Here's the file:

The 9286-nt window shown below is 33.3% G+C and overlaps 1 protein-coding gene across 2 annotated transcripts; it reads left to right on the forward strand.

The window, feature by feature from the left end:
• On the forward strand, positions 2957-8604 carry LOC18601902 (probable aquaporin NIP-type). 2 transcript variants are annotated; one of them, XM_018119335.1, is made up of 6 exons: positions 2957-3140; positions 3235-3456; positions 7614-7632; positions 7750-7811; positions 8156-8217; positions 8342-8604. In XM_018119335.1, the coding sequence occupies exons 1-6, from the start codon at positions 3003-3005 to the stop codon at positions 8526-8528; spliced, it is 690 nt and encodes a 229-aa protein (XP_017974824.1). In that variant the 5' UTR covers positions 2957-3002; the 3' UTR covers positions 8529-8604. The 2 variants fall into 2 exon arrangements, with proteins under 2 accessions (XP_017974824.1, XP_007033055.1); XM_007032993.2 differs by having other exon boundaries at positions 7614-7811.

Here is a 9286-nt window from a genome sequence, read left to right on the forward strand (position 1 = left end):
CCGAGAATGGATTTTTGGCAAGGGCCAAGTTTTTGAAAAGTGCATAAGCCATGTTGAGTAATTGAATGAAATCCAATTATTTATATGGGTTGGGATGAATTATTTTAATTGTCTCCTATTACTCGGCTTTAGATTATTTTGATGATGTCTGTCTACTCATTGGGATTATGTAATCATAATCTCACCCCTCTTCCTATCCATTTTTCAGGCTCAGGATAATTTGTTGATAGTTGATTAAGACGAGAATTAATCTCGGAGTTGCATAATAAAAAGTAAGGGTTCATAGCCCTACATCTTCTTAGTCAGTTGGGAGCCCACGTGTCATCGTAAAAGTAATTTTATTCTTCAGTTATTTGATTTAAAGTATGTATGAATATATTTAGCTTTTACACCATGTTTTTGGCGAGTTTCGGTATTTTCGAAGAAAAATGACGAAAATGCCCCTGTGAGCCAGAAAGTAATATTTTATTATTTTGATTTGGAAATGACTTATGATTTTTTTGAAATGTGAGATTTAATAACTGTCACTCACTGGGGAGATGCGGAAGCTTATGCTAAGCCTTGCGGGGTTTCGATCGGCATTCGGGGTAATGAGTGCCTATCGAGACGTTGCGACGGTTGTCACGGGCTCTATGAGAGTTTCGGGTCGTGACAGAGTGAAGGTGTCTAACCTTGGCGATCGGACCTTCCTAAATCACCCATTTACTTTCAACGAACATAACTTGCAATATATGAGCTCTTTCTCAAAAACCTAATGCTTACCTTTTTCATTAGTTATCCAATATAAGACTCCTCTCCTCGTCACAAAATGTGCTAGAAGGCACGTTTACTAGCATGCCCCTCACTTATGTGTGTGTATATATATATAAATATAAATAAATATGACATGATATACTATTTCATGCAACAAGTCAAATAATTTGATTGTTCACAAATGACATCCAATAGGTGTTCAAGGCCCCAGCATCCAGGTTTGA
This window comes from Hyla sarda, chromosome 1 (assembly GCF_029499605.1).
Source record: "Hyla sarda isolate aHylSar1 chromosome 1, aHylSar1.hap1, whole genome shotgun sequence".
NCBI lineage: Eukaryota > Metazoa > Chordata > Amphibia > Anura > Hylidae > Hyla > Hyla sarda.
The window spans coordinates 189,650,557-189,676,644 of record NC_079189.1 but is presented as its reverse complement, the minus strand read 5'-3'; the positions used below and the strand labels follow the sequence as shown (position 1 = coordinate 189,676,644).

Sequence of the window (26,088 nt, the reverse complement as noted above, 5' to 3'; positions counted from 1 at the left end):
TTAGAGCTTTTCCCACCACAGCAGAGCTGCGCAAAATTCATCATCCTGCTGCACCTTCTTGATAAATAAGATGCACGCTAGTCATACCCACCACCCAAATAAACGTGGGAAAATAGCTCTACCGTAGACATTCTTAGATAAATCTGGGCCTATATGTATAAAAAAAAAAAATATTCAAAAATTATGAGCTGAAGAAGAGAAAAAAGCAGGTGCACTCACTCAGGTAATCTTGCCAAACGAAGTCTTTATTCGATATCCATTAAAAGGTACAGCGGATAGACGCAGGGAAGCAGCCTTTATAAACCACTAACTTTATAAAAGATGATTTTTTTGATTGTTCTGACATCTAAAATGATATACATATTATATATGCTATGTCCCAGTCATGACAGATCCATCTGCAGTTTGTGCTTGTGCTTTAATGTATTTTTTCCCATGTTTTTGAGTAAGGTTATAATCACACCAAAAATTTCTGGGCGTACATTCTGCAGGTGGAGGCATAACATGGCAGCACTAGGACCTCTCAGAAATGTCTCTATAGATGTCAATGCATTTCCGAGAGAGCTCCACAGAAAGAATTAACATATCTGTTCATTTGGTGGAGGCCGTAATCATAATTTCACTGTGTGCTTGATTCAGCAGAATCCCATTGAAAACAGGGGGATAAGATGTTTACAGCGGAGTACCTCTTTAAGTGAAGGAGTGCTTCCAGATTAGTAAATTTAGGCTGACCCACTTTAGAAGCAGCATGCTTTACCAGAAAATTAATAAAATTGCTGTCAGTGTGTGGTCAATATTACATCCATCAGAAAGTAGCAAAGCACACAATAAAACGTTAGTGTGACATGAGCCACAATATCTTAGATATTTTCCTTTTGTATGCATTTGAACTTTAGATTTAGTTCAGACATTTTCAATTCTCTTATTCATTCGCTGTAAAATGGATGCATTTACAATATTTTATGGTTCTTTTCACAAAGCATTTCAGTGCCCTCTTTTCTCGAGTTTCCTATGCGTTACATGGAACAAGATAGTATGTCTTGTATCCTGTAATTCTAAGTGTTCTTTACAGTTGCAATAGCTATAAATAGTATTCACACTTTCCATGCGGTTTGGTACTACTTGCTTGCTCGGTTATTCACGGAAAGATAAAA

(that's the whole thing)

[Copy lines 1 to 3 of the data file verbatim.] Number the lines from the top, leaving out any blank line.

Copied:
The 9286-nt window shown below is 33.3% G+C and overlaps 1 protein-coding gene across 2 annotated transcripts; it reads left to right on the forward strand.

The window, feature by feature from the left end:
• On the forward strand, positions 2957-8604 carry LOC18601902 (probable aquaporin NIP-type). 2 transcript variants are annotated; one of them, XM_018119335.1, is made up of 6 exons: positions 2957-3140; positions 3235-3456; positions 7614-7632; positions 7750-7811; positions 8156-8217; positions 8342-8604. In XM_018119335.1, the coding sequence occupies exons 1-6, from the start codon at positions 3003-3005 to the stop codon at positions 8526-8528; spliced, it is 690 nt and encodes a 229-aa protein (XP_017974824.1). In that variant the 5' UTR covers positions 2957-3002; the 3' UTR covers positions 8529-8604. The 2 variants fall into 2 exon arrangements, with proteins under 2 accessions (XP_017974824.1, XP_007033055.1); XM_007032993.2 differs by having other exon boundaries at positions 7614-7811.